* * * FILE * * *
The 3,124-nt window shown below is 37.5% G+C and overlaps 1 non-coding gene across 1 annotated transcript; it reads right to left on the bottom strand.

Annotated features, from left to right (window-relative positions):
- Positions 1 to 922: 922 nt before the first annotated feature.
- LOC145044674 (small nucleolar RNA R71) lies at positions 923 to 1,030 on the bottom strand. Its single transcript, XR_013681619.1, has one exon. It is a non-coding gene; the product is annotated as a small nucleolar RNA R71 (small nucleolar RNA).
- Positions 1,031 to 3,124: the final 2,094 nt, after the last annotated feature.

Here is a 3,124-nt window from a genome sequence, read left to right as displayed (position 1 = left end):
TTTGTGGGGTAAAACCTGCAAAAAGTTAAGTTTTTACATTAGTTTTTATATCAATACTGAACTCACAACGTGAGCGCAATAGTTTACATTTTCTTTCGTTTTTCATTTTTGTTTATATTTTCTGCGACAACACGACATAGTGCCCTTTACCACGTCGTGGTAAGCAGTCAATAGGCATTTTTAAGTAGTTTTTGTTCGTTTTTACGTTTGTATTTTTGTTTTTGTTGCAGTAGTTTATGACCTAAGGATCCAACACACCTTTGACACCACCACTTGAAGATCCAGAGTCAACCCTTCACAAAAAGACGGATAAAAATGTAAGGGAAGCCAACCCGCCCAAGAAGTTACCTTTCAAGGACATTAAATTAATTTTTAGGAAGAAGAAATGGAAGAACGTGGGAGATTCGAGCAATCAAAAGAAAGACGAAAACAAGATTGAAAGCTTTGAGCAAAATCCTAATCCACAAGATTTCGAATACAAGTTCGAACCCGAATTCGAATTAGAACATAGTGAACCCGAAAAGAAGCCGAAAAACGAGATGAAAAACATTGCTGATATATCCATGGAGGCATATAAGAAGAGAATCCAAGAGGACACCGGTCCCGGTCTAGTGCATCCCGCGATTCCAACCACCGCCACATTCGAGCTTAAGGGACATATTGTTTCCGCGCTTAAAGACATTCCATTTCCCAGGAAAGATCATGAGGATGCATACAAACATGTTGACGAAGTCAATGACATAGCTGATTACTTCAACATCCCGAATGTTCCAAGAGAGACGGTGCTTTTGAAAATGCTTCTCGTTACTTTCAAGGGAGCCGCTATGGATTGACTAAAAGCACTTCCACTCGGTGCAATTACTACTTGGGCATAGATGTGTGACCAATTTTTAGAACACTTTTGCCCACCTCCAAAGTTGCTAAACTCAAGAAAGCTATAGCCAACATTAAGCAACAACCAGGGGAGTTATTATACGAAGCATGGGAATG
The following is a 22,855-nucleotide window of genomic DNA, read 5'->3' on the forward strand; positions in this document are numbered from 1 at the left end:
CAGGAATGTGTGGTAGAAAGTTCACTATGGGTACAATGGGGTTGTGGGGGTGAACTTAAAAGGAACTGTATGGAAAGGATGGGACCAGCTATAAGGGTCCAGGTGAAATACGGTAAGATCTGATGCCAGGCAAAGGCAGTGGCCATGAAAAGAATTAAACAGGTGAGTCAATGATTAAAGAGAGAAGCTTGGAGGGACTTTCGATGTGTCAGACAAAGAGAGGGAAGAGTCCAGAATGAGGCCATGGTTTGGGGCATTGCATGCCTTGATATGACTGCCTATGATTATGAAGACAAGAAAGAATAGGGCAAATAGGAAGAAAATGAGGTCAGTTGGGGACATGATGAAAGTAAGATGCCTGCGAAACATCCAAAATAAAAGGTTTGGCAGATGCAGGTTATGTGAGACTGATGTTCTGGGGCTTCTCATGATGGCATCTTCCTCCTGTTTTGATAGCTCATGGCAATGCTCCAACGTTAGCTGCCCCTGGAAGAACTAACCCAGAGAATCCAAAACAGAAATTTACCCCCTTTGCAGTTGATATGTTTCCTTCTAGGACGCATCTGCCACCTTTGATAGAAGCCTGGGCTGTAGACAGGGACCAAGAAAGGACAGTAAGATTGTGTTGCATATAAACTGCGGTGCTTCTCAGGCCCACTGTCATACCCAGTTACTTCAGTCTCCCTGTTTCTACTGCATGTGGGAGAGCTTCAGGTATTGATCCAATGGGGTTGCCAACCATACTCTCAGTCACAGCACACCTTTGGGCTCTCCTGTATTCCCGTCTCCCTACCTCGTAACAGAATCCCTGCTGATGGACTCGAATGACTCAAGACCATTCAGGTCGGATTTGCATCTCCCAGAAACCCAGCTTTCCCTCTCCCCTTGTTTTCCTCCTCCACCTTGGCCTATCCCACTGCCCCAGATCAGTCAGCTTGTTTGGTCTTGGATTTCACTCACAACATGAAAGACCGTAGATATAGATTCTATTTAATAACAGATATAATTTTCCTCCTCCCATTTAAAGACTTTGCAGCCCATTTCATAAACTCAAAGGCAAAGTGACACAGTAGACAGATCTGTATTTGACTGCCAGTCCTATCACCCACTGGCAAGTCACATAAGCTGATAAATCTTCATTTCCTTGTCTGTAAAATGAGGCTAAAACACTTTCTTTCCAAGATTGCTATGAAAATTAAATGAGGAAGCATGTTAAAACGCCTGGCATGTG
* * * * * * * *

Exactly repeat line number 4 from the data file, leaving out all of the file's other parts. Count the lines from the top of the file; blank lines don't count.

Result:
- LOC145044674 (small nucleolar RNA R71) lies at positions 923 to 1,030 on the bottom strand. Its single transcript, XR_013681619.1, has one exon. It is a non-coding gene; the product is annotated as a small nucleolar RNA R71 (small nucleolar RNA).